There has been a seismic shift of bricks-and-mortars retailers onto the web over the last decade, with almost every major player now at some level offering clicks-and-bricks capabilities.
With a few exceptions, there has been relatively little traffic the other way – of pure play online retailers opening up physical stores.
In recent months this has begun to change, with an increasing number of online businesses investigating the potential of some form of physical presence.
For a long time pureplay retailers have decried the costs, inflexibility and limitations of physical stores, preferring the infinite SKUs, distribution and low costs of a pure web model.
However, as physical retailers have begun to combine on- and offline models in more innovative ways the potential of a mixed format model has become more and more attractive.
There are a range of reasons why offline has gradually become more interesting for web-based retailers:
As the online retail space has become more competitive and price-led, differentiation amongst retailers has become correspondingly more important.
The rising cost of traffic combined with declining margins on sales from price competition, means that online retailers are increasingly having to look to brand as a means of maintaining a non-commodity pricing model.
As it turns out, one of the most effective ways of communicating brand values is through letting your customers have a physical experience of your organisation.
For example, eyewear retailer Warby Parker made the move from on- to offline with the opening of its first physical store in mid-2013. Its stores are intended, in part at least, as vehicles to help communicate the group’s brand in a way that simply isn’t possible in the two dimensional world of the web.
One of the surprises of the rise of clicks-and-bricks has been the power of retail real estate in the fulfilment chain.
Innovative fulfilment models such as click and collect, try-before-you-buy or pick-from-store have all enabled offline retailers to launch differentiated service offerings compared to their pureplay counterparts.
In particular, without a network of stores, online retailers have been forced to develop ever larger distribution networks to get close enough to retailers to facilitate next- or even same-day delivery.
Some pureplays are now moving into the physical world to help them match the clicks-and bricks players in new fulfilment models.
Amazon’s recent announcement to open its first physical store in New York made it clear that being a pureplay retailer just isn’t enough anymore and marks a move by the online giant towards a more customer-focused approach.
Amazon has understood that providing great customer service means it needs to be physically close to its customers.
One of the long-standing criticisms of traditional physical store networks is that they tend to come with a heavy legacy cost base of rents, staffing, technology and other outdated infrastructure.
However, as pureplays have investigated the physical world in more detail, they’ve realised that creating ‘greenfield’ retail sites from scratch means that this legacy can be avoided.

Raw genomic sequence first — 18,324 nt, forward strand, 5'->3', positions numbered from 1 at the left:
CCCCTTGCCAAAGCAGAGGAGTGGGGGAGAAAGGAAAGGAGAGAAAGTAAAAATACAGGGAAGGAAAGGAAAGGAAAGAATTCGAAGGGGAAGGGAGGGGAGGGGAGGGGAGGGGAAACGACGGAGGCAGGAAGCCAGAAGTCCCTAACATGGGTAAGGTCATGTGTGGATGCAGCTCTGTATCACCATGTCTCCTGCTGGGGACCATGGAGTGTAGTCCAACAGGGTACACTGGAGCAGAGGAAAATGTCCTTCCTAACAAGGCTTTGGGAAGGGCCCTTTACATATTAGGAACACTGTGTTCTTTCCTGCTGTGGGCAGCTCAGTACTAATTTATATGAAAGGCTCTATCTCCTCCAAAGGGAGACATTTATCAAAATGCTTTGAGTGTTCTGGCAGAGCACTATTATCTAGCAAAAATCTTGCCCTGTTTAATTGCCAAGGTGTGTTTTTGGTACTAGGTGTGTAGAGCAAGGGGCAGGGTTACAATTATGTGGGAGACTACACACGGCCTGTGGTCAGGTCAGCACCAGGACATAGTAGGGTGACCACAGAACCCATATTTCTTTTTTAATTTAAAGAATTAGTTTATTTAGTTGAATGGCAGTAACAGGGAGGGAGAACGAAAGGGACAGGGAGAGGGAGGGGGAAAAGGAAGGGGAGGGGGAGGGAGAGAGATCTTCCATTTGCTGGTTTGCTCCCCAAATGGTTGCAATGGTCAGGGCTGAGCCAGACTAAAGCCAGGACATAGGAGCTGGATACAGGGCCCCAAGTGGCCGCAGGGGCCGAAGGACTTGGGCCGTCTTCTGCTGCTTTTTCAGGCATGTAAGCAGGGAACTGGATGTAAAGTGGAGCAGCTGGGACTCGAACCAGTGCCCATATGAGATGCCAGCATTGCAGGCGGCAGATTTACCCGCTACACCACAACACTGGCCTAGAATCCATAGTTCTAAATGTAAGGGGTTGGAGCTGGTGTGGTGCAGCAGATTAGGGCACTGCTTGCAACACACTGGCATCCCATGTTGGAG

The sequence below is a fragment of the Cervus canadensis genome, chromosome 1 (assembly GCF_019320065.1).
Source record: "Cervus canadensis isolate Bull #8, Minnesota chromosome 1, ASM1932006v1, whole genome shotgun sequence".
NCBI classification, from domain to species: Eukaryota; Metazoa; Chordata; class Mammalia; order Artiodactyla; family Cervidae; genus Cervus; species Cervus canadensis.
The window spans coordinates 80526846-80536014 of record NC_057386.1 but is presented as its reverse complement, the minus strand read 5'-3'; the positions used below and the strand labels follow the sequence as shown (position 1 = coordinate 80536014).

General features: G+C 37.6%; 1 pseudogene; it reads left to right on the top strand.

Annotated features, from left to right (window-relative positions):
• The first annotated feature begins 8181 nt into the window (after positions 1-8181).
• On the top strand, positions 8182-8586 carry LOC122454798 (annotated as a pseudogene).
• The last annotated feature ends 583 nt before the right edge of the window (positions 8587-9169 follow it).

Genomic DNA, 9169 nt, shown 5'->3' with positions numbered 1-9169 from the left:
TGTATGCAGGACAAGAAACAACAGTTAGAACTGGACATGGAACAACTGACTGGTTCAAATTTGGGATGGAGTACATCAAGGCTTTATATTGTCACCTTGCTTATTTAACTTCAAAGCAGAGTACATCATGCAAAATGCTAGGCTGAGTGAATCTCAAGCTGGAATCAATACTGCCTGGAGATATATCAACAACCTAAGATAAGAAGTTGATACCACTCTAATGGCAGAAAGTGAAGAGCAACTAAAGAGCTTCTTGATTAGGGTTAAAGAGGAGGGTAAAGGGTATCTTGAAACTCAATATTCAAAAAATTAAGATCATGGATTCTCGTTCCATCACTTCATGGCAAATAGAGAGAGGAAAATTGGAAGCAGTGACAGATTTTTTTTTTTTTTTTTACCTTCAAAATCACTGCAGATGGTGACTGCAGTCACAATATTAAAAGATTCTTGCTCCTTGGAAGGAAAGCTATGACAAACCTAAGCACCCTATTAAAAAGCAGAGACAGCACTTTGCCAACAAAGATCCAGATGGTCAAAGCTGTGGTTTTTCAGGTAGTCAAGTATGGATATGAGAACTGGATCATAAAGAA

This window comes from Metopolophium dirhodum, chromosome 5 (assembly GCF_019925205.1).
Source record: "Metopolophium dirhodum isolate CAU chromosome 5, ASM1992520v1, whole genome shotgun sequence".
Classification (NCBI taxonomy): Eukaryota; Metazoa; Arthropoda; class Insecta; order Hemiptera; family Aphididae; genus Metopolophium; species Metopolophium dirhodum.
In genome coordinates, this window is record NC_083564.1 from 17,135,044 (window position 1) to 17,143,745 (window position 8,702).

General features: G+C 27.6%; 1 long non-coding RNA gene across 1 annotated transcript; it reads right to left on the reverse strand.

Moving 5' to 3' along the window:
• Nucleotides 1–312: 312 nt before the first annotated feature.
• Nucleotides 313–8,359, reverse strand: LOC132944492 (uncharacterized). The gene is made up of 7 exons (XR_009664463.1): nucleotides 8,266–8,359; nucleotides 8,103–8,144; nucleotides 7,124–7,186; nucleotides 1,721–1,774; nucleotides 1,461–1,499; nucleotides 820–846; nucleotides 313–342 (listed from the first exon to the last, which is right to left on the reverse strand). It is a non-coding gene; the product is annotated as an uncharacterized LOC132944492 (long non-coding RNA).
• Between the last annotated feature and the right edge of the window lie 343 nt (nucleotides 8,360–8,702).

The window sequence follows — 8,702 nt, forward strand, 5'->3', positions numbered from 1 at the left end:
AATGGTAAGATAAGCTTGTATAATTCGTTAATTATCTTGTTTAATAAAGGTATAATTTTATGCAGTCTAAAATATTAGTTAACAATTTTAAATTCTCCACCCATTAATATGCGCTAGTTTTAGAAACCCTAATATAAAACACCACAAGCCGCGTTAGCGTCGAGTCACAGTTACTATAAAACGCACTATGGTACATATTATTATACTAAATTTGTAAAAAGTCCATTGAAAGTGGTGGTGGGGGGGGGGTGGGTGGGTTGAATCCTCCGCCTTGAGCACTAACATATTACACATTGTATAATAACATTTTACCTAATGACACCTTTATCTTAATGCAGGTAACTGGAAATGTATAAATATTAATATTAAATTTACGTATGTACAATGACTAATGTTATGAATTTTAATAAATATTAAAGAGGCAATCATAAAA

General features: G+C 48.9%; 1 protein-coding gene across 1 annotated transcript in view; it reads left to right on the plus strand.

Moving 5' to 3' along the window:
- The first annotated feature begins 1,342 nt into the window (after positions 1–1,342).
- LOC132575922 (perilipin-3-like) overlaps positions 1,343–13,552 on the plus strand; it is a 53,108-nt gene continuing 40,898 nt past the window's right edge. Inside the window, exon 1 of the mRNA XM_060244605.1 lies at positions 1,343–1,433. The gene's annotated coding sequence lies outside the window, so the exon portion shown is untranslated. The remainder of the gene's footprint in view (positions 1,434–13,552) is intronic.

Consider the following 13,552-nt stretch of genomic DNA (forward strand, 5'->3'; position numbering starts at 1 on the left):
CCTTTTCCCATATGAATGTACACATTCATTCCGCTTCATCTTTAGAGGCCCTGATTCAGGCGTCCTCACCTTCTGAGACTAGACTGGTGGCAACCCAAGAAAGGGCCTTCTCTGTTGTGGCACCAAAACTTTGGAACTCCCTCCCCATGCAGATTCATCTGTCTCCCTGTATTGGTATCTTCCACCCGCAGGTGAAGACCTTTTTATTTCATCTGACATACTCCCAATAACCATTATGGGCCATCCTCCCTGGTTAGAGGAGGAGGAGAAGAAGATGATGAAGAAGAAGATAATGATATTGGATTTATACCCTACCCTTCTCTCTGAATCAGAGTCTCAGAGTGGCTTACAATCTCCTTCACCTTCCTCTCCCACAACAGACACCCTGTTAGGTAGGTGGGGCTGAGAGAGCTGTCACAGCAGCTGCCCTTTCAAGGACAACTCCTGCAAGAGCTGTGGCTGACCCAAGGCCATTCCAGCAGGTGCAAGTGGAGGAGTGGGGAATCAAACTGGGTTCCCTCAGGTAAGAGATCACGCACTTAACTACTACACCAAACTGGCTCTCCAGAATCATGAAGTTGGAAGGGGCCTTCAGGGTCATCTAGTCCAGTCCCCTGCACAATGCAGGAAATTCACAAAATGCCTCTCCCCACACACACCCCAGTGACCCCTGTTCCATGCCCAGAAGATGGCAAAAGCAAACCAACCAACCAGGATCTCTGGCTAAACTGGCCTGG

If a store estate is constructed based on a mixed format model then many of the costs and disadvantages of traditional stores can be avoided. For example, US clothing retailer Bonobos moved into the physical world in early 2013 with its ‘Guideshop’ ecommerce stores.
These enable shoppers to experience the Bonobos range and try on products for size and feel before ordering for delivery to the home.
By focusing the store presence on try-before-you-buy, it’s been able to avoid the traditional costs that clothing retailers incur in holding large in-store stock with the costs in terms of floor space and product value that come with this.
For a long time showrooming was seen as a threat to bricks-and-mortar retailers. The perception was that shoppers would visit physical stores to experience a product and then order it online for the best possible price.
Now, many retailers are beginning to view this as an opportunity, not a threat. The ability to give customers a physical experience of your product can be a direct route to sales.
Clearly, showrooming is more of a threat with a commodity product but, if you carry sufficiently differentiated stock, and offer customers a seamless channel from store to online purchase, showrooming can be utilised as a marketing tool.
For example, UK furniture retailer Oak Furniture Land started as an eBay storefront in 2004 before opening 54 stores between 2009 and the present day. Its offline presences enable showrooming by customers whilst giving them the choice to then purchase in store or online.
With a proprietary range the risk of cannibalisation is minimal and the physical stores let consumers experience the tactile nature of the all-wood products.
Clearly, not every venture from on- to offline is destined to succeed. For example, the move by Kiddicare to open retail stores following its acquisition by Morrisons doesn’t appear to have succeeded.
This was potentially because Kiddicare attempted to create a traditional, big box format rather than leveraging the efficiencies of online in a physical environment.
However, when the positive synergies between on- and offline are effectively combined, as has been the case with the likes of Warby Parker, Bonobos and My-Wardobe, it seems that the combination can be more than the sum of its parts.
While for many years the offline industry has been learning from the web, it seems now that there is something that the old guard can teach the new wave.